the real good point is the order of entries in palette. it tries to optimize the sorting, sometimes againts logical way, prefering a heavy tRNS chunk — 256 transparent entries where 10 are really useful, but a smaller iDAT, mainly because of the filtering that is used.
TruePNG palette optimization trials
TruePNG does some trials to sort the colors to get the smallest file. It tries to sort the colors by popularity, by colors or by luminance. all those trials are done in memory with fast settings (huffman only for compression, filter 0 and 5) and it picks the smallest output.
|Popularity ascending||Popularity descending|
the first method that TruePNG can use is the ordering by popularity, also used by another programs. it counts the number of time that a color is used in the picture, then move it to the top of palette, and does the same with the next one. this is an effective way to store most of paletted PNG.
|Luminance ascending||Luminance descending|
sorting is done according the following calculation 0,299R + 0,587G + 0,114B. colors which have most brightness are moved to the top of the palette. this method is also used by another programs, like PNGOptimizer or OptiPNG. this could be very effective on images which have a lot of gradients.
|Colors ascending||Colors descending|
the palette can be sorted using another combination using the following transformation, consisting to collect the first bit of each RGB bytes of an entry in palette, and does the same with following bits to the end. this can be good for pictures that contains gradients.
RGB: 255,230,241 255 ==
101100 110 110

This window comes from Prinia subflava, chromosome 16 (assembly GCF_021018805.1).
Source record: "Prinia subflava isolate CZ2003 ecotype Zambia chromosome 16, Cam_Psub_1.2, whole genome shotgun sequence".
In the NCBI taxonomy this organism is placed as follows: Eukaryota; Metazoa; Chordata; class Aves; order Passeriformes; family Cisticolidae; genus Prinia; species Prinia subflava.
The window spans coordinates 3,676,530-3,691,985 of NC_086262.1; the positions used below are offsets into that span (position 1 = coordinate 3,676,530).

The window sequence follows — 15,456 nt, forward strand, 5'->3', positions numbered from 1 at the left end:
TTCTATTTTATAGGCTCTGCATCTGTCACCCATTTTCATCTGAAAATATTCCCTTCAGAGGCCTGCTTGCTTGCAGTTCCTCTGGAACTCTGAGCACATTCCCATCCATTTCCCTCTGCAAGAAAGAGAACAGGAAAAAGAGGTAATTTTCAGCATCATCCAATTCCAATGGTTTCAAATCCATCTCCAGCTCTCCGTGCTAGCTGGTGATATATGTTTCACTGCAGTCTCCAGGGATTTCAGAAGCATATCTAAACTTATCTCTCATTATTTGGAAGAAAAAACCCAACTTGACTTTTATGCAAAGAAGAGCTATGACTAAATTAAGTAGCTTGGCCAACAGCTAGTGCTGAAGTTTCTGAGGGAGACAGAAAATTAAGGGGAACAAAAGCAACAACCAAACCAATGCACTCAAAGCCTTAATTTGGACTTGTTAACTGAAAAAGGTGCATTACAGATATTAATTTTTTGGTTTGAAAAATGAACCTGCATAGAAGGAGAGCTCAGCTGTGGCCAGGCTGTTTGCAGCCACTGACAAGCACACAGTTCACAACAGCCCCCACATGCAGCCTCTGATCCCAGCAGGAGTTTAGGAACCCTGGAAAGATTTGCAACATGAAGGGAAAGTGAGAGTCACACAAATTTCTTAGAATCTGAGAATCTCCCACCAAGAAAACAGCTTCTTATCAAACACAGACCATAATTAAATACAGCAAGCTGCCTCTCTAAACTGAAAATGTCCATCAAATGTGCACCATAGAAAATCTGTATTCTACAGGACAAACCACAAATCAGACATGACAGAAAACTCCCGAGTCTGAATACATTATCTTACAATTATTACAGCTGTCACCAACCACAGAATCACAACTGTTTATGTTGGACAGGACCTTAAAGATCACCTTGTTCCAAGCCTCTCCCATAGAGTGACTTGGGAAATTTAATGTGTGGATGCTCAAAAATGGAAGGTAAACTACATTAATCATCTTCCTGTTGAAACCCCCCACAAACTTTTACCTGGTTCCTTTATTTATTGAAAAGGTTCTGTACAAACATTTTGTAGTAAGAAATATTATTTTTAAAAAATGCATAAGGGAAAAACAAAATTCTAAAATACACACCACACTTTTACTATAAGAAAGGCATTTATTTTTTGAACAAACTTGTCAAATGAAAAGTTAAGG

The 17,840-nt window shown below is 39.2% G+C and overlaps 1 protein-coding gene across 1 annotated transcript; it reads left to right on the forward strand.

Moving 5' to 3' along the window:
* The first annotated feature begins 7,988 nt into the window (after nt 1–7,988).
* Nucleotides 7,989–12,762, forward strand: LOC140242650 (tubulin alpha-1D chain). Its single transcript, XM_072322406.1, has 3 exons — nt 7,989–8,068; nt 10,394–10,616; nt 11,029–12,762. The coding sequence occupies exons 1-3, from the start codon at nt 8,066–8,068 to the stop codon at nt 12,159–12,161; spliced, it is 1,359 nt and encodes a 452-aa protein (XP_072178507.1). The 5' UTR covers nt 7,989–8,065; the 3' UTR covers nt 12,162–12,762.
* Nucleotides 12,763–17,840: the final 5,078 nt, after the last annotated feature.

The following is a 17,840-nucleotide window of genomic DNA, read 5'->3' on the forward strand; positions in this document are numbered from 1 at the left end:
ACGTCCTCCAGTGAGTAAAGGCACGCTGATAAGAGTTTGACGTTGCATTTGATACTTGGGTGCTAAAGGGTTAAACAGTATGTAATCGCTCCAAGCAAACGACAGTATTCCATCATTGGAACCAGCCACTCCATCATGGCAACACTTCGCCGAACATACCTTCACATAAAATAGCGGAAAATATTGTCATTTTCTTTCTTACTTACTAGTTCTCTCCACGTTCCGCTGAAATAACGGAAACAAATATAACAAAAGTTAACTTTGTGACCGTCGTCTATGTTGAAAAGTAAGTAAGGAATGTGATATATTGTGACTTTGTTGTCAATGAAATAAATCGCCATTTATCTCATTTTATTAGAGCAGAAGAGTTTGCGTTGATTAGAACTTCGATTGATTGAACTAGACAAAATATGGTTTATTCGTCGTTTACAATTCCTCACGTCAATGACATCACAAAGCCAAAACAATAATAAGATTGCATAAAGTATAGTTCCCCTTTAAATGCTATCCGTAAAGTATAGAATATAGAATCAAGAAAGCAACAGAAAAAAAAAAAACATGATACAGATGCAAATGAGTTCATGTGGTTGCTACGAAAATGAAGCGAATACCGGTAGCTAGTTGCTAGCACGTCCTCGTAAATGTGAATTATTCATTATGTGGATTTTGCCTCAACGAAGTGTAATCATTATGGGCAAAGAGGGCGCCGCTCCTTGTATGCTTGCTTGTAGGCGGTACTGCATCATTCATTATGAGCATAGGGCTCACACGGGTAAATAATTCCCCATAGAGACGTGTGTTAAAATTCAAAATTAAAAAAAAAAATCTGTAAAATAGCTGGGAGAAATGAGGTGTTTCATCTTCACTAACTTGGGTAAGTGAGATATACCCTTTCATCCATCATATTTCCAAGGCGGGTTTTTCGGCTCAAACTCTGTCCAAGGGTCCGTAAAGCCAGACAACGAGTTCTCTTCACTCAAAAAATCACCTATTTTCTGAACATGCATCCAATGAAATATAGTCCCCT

according to the version of TruePNG, it also uses another trials with differents methods, that can be done in RGB, YUV or L*a*b* colorspace, with a different reference color at start.
|Method||Color space||Color reference|
|Nearest||RGB, YUV, L*a*b*||most popular, most bright or most dark color|
|Nearest (W)||RGB, YUV, L*a*b*||most popular, most bright or most dark color|
|Nearest (N)||RGB, YUV, L*a*b*||most popular, most bright or most dark color|
- Nearest: each subsequent color in the palette is taken as the most similar to the previous one. it is done with Euclidean distance:
sqr(R1-R2) + sqr(G1-G2) + sqr(B1-B2) [+sqr(A1-A2)]
- Nearest (W): « W » means weight, and is the closest color value multiplied by the popularity of color which is indirectly correlated with the context of the image.
- Nearest (N): « N » means neighbor, and is the value of the color multiplied by a factor of popularity in the immediate environment.
Palette and transparency
TruePNG is considering the alpha values in a palette to sort colors. it is usually better to store all transparents colors at the top of the palette, because of unnecessary tRNS values affected for non-transparent colors.